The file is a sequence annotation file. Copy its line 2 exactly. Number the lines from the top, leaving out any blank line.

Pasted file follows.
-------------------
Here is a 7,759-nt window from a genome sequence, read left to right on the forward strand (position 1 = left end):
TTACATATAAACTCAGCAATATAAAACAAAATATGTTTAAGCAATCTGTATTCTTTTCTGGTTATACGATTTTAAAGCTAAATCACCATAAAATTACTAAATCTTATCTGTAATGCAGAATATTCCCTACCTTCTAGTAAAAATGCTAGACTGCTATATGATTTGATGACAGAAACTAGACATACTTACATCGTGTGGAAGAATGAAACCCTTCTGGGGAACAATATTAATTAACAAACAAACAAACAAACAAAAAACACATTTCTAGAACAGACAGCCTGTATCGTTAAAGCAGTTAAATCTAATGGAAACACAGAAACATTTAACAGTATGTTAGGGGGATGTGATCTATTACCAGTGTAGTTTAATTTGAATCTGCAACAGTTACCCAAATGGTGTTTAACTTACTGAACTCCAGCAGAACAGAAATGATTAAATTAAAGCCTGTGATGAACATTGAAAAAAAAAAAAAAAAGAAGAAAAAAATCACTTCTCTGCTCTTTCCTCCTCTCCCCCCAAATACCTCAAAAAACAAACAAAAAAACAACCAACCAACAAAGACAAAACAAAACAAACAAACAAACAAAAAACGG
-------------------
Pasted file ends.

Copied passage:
TTACATATAAACTCAGCAATATAAAACAAAATATGTTTAAGCAATCTGTATTCTTTTCTGGTTATACGATTTTAAAGCTAAATCACCATAAAATTACTAAATCTTATCTGTAATGCAGAATATTCCCTACCTTCTAGTAAAAATGCTAGACTGCTATATGATTTGATGACAGAAACTAGACATACTTACATCGTGTGGAAGAATGAAACCCTTCTGGGGAACAATATTAATTAACAAACAAACAAACAAACAAAAAACACATTTCTAGAACAGACAGCCTGTATCGTTAAAGCAGTTAAATCTAATGGAAACACAGAAACATTTAACAGTATGTTAGGGGGATGTGATCTATTACCAGTGTAGTTTAATTTGAATCTGCAACAGTTACCCAAATGGTGTTTAACTTACTGAACTCCAGCAGAACAGAAATGATTAAATTAAAGCCTGTGATGAACATTGAAAAAAAAAAAAAAAAGAAGAAAAAAATCACTTCTCTGCTCTTTCCTCCTCTCCCCCCAAATACCTCAAAAAACAAACAAAAAAACAACCAACCAACAAAGACAAAACAAAACAAACAAACAAACAAAAAACGG